Featuring about a dozen participants, the caravan started near Rosie’s Dog Beach and made its way along Ocean Boulevard, passing supporters honking and waving their signs, ending at Long Beach City Hall.
There, team members Samantha Troisi, David Rowe, Shani Crooks, Giselle Ormeno and Alyssa Canales scouted for people to sign their civility pledge to be an “agent of change” toward practicing kindness and respect. So far, the pledge has received over 800 signatures.
“I think the last several years have been difficult for everyone, and I know personally for me I’ve experienced incivility in my own life or I’ve seen it on TV or around me,” Troisi said. “It just meant something to me to do something about it.”
Claudia Ilcken, a participant in the caravan, said she decided to attend Saturday’s event in support of civility in society.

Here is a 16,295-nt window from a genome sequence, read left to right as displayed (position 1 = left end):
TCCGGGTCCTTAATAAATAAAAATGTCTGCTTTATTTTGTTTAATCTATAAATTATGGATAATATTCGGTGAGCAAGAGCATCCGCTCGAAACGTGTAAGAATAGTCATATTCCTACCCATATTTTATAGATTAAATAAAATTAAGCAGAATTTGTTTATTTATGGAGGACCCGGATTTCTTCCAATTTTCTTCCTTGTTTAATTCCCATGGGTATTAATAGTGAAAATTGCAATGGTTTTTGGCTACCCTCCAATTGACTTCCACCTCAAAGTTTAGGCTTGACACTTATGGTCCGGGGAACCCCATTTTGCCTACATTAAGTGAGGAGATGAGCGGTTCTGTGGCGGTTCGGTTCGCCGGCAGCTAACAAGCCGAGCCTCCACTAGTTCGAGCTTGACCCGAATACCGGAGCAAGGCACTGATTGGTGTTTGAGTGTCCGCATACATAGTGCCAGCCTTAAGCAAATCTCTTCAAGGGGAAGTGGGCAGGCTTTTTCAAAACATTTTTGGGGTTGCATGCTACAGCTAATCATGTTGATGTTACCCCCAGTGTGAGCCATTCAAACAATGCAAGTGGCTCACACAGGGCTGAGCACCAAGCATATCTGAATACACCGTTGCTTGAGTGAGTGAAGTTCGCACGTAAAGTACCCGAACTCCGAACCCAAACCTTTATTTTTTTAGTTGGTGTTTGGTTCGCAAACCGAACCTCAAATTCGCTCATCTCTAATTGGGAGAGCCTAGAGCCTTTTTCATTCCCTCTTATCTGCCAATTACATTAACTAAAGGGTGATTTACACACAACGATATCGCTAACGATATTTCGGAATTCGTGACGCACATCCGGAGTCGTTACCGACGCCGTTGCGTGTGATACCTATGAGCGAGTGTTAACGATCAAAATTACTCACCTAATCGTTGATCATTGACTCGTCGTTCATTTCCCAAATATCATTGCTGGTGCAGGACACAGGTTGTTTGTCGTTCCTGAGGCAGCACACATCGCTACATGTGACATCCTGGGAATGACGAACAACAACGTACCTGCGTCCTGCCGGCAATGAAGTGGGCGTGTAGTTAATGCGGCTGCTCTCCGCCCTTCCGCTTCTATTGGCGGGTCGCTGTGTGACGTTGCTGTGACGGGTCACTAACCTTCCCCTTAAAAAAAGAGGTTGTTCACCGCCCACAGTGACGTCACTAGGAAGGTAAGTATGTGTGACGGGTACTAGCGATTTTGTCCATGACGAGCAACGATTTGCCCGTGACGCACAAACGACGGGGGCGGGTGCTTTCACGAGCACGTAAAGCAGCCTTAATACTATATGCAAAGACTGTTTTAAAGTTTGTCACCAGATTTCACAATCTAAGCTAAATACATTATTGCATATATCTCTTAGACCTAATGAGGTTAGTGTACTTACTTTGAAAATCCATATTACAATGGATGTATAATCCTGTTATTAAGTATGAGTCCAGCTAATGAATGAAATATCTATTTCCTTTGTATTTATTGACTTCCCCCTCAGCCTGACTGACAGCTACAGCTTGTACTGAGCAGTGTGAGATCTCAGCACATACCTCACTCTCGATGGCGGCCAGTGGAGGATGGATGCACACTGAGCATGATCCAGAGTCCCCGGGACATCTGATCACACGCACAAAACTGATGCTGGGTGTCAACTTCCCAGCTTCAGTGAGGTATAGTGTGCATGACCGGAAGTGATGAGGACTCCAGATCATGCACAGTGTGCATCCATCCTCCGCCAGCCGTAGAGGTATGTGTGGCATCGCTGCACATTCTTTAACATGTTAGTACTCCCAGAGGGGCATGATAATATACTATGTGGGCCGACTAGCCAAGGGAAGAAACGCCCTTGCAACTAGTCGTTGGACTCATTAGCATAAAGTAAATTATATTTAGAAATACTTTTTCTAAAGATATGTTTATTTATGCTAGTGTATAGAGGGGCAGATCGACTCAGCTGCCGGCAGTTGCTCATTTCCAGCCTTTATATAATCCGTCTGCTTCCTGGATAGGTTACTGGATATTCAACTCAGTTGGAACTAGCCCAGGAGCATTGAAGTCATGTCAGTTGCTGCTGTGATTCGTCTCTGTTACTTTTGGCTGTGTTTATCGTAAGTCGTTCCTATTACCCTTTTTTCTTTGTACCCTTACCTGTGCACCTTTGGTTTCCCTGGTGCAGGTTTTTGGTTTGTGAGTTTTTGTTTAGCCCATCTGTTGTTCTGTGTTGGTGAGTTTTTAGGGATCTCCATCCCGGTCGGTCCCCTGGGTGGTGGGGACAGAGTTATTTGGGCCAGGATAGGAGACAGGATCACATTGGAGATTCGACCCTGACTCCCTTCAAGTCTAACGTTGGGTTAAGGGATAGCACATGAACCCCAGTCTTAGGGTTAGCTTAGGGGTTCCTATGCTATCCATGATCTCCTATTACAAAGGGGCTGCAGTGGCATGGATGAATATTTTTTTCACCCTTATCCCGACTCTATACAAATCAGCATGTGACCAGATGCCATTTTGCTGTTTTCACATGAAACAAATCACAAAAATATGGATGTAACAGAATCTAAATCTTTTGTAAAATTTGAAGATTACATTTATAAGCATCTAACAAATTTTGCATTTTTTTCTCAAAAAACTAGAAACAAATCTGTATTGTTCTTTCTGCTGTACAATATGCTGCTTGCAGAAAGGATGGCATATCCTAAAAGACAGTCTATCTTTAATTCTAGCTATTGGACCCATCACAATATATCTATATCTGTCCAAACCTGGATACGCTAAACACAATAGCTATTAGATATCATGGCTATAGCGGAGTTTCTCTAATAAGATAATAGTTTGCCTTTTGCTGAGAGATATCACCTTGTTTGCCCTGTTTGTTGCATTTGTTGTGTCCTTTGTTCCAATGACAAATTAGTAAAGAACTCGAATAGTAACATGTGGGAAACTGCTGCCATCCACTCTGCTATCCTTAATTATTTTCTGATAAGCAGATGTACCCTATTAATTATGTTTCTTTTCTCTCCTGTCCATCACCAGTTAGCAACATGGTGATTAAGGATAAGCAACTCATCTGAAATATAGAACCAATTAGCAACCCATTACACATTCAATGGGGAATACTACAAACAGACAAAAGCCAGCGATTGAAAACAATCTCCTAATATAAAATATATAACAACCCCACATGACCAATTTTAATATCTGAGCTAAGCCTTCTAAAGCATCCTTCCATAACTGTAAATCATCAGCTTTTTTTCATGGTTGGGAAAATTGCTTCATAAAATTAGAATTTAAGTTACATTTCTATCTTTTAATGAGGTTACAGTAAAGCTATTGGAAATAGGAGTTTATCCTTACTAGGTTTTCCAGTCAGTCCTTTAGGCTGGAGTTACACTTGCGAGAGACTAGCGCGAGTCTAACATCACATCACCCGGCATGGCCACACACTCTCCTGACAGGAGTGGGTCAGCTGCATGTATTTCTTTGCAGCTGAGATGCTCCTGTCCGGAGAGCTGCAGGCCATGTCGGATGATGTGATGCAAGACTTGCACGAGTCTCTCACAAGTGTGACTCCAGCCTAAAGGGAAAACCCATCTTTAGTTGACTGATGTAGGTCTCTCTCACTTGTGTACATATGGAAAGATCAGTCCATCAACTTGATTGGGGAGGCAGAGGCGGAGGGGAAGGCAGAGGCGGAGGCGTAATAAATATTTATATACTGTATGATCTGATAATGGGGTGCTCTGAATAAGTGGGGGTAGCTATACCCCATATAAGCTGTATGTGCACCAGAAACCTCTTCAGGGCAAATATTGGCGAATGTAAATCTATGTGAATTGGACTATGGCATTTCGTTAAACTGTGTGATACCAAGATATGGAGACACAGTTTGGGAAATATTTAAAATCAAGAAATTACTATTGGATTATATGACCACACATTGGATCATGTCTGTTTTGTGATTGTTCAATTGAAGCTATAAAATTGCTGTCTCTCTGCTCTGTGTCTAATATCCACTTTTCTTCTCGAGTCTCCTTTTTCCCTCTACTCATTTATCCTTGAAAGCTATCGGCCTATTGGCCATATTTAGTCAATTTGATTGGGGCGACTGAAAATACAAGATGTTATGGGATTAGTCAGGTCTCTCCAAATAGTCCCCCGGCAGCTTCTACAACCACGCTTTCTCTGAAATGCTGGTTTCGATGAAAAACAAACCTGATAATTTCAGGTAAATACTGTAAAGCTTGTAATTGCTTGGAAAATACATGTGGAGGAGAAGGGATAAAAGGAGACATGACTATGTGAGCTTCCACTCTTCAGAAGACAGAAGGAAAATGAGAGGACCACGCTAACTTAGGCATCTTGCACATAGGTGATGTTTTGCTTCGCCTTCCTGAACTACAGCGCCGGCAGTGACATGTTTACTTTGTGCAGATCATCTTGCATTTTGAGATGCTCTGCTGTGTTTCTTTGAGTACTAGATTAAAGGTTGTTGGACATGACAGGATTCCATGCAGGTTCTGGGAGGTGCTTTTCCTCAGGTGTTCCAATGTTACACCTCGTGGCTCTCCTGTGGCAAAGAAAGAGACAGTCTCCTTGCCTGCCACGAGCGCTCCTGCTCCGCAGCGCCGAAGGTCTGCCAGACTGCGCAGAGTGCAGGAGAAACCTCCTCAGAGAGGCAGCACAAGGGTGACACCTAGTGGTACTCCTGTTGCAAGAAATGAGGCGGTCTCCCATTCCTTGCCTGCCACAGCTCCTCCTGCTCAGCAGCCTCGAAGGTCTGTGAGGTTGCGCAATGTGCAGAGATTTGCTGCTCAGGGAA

Ilcken said that the night before the event, her son was harassed by a Long Beach School Safety officer near Naples Bayside Academy, where he and his friends were hanging out. Because the campus is currently closed, the group was escorted out by officers, who singled out Ilcken’s son to be questioned, she said.
“My son is the only black kid, and they start questioning him away from the other kids, asking if he had any weapons on him and not believing any of his answers,” Ilcken said. “Telling me that, the officer had his hand on his weapon the whole time. My son is only 15.”
Ilcken said that her son was left feeling shaken up after the interaction, which prompted her to participate in the caravan and leave a complaint towards the safety officer.
“We can’t really progress together as a society if we can’t come together and find a way to connect and respect each other,” Trolsi said. “I think it’s the little things that build up to the bigger things,”
Though the caravan is CivilityLB’s last event, the pledge, website and social media presence will remain accessible online.